« Prev Chapter XXVIII. Next »

28. I confess that I have long been hesitating, looking on every side, shuffling, doubling Tellene perplexities;44614461    This allusion is somewhat obscure. Heraldus regards tricas Tellenas as akin in sense to t. Atellanas, i.e., “comic trifles;” in which case the sense would be, that Arnobius had been heaping up any trifles which would keep him back from the disagreeable subject. Ausonius Popma (quoted by Orelli) explains the phrase with reference to the capture of Tellenæ by Ancus Martius as meaning “something hard to get through.” while I am ashamed to mention those Alimontian44624462    The ms. reads alimoniæ, corrected from Clem. Alex. by Salmasius, Alimontia, i.e., celebrated at Halimus in Attica. mysteries in which Greece erects phalli in honour of father Bacchus, and the whole district is covered with images of men’s fascina. The meaning of this is obscure perhaps, and it is asked why it is done. Whoever is ignorant of this, let him learn, and, wondering at what is so important, ever keep it with reverent care in a pure heart.44634463    Lit., “in pure senses.” [Ironically said.] While Liber, born at Nysa,44644464    Cicero (de Nat. Deor., iii. 23) speaks of five Dionysi, the father of the fifth being Nisus. Arnobius had this passage before him in writing the fourth book (cf. c. 15, and n. 2), so that he may here mean to speak of Liber similarly. and son of Semele, was still among men, the story goes, he wished to become acquainted with the shades below, and to inquire into what went on in Tartarus; but this wish was hindered by some difficulties, because, from ignorance of the route, he did not know by what way to go and proceed. One Prosumnus starts up, a base lover of the god, and a fellow too prone to wicked lusts, who promises to point out the gate of Dis, and the approaches to Acheron, if the god will gratify him, and suffer uxorias voluptates ex se carpi. The god, without reluctance, swears to put himself44654465    Lit., “that he will be.” in his power and at his disposal, but only immediately on his return from the lower regions, having obtained his wish and desire.44664466    So the ms., acc. to Hild., reading expe-titionis; acc. to Crusius, the ms. gives -ditionis—“(having accomplished) his expedition.” Prosumnus politely tells him the way, and sets him on the very threshold of the lower regions. In the meantime, while Liber is inspecting44674467    Lit., “is surveying with all careful examination.” and examining carefully Styx, Cerberus, the Furies, and all other things, the informer passed from the number of the living, and was buried according to the manner of men. Evius44684468    ms. cuius. [Retailed from Clement, vol. ii. p. 180. As to the arguments the Fathers were compelled to use with heathen, see note 5, same volume, p. 206.] comes up from the lower regions, and learns that his guide is dead. But that he might fulfil his promise, and free himself from the obligation of his oath, he goes to the place of the funeral, and501—“ficorum ex arbore ramum validissimum præsecans dolat, runcinat, levigat et humani speciem fabricatur in penis, figit super aggerem tumuli, et posticâ ex parte nudatus accedit, subsidit, insidit. Lascivia deinde surientis assumptâ, huc atque illuc clunes torquet et meditatur ab ligno pati quod jamdudum in veritate promiserat.”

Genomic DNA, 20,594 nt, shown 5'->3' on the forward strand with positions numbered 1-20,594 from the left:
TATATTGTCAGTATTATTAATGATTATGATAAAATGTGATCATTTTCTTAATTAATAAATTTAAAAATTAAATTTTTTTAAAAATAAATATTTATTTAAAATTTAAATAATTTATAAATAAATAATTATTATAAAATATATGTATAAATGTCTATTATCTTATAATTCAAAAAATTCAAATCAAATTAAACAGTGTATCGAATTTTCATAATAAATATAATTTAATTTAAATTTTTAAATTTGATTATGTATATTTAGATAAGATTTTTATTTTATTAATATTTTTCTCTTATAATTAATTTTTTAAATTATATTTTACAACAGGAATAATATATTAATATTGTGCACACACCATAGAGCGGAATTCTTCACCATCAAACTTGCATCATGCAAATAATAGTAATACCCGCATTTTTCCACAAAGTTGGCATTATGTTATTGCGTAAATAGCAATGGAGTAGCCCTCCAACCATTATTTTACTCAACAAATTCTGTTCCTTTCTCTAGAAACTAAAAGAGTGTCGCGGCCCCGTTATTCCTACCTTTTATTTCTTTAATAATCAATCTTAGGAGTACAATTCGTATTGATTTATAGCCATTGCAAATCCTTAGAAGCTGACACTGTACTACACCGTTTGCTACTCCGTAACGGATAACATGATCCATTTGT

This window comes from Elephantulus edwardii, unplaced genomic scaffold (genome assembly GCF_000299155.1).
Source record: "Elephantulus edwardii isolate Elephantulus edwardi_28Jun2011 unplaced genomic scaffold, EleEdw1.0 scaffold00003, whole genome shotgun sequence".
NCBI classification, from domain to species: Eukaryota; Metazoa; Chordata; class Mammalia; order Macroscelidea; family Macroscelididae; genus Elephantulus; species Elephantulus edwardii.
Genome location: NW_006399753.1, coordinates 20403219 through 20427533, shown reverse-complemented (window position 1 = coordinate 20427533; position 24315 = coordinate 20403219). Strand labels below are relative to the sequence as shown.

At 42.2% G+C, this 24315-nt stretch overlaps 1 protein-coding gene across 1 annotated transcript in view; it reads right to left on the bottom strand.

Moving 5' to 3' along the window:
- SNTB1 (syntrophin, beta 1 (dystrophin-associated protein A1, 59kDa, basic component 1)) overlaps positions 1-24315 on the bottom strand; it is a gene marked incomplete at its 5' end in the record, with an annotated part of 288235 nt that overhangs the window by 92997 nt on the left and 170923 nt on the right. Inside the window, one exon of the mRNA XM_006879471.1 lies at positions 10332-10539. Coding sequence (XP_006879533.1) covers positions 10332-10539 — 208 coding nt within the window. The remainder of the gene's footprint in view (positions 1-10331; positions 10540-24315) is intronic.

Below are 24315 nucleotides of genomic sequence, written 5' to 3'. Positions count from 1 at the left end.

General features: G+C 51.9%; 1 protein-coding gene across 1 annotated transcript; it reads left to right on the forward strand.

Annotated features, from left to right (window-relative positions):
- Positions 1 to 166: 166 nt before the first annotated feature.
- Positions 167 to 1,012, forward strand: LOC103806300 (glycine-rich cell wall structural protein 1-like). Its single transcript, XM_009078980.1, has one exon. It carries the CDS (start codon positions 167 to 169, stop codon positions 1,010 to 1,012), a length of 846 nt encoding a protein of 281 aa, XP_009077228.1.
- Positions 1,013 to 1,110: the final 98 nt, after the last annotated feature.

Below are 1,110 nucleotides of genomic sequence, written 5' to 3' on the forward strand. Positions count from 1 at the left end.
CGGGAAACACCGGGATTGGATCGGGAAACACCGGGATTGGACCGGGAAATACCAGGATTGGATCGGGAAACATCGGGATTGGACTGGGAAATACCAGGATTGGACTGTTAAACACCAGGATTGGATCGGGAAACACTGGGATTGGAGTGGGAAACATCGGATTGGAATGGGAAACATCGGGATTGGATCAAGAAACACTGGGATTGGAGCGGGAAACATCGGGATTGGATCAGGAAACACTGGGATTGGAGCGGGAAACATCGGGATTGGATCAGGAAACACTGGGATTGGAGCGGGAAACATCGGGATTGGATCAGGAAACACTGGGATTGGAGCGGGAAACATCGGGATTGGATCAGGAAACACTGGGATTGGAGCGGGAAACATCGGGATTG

« Prev Chapter XXVIII. Next »
Please login or register to save highlights and make annotations
Corrections disabled for this book
Proofing disabled for this book
Printer-friendly version





Advertisements



| Define | Popups: Login | Register | Prev Next | Help |